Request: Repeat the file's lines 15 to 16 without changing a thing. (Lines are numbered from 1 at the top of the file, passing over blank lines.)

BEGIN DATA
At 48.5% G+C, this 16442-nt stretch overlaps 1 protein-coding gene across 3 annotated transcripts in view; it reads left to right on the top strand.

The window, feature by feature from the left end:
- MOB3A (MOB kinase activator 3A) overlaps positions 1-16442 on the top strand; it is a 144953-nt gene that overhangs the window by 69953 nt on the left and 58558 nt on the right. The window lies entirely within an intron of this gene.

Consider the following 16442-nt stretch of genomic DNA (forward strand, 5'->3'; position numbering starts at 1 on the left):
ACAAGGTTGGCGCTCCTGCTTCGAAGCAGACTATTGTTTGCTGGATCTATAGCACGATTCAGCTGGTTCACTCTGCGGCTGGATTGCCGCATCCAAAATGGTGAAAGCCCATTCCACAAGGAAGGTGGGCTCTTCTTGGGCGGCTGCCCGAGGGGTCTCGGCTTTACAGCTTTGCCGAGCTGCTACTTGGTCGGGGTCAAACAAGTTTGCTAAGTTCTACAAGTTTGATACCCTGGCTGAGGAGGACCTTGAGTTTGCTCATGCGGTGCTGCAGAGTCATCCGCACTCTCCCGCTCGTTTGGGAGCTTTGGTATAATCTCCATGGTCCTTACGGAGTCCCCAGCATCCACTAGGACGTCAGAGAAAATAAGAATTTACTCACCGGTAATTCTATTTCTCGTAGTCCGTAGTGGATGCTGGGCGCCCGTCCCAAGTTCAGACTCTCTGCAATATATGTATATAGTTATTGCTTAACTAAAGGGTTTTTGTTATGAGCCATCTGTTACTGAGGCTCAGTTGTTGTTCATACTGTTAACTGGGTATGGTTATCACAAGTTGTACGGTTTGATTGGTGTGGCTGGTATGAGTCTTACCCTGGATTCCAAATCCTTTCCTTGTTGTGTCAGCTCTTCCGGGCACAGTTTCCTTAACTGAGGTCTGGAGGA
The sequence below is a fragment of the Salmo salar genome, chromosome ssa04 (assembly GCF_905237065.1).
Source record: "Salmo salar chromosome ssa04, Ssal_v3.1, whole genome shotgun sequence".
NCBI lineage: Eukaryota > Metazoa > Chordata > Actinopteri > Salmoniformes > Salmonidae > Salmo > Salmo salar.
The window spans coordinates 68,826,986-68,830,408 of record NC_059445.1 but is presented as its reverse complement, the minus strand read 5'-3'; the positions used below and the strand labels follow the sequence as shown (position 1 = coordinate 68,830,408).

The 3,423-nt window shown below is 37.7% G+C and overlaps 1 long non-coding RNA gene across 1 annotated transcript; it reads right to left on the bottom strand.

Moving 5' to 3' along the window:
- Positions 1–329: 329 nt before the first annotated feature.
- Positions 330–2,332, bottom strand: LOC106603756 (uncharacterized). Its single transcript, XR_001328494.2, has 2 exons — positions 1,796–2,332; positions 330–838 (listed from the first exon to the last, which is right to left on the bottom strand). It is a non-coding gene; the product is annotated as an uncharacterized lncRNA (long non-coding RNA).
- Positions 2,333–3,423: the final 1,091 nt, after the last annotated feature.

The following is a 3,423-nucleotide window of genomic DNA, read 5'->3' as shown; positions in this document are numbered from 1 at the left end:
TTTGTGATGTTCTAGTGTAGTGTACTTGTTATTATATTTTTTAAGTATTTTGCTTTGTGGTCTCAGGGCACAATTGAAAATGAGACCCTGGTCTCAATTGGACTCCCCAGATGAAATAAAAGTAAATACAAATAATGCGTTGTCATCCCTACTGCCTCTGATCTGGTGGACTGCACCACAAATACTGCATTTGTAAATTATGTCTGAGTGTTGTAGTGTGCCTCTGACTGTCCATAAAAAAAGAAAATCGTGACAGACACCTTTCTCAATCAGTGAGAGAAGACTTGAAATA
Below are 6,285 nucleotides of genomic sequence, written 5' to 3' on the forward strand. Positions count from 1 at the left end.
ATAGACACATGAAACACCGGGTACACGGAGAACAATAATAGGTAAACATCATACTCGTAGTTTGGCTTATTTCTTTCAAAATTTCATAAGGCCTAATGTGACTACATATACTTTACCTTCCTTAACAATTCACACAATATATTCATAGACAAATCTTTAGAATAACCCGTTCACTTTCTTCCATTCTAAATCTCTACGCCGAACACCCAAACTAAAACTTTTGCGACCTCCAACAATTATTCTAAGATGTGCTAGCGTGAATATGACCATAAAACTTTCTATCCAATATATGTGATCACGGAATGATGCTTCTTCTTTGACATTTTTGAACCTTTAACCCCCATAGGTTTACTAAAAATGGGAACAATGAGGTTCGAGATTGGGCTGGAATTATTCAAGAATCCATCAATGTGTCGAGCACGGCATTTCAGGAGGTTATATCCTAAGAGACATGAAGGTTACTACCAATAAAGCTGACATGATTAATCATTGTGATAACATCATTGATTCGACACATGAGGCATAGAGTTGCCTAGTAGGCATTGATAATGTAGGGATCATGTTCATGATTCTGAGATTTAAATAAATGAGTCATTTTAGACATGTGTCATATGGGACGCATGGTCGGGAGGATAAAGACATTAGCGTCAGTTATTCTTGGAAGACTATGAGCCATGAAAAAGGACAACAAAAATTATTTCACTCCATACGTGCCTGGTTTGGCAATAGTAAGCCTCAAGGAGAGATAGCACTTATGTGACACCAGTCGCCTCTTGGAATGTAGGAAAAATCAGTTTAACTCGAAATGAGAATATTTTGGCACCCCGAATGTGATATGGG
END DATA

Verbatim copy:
The following is a 3,423-nucleotide window of genomic DNA, read 5'->3' as shown; positions in this document are numbered from 1 at the left end:
TTTGTGATGTTCTAGTGTAGTGTACTTGTTATTATATTTTTTAAGTATTTTGCTTTGTGGTCTCAGGGCACAATTGAAAATGAGACCCTGGTCTCAATTGGACTCCCCAGATGAAATAAAAGTAAATACAAATAATGCGTTGTCATCCCTACTGCCTCTGATCTGGTGGACTGCACCACAAATACTGCATTTGTAAATTATGTCTGAGTGTTGTAGTGTGCCTCTGACTGTCCATAAAAAAAGAAAATCGTGACAGACACCTTTCTCAATCAGTGAGAGAAGACTTGAAATA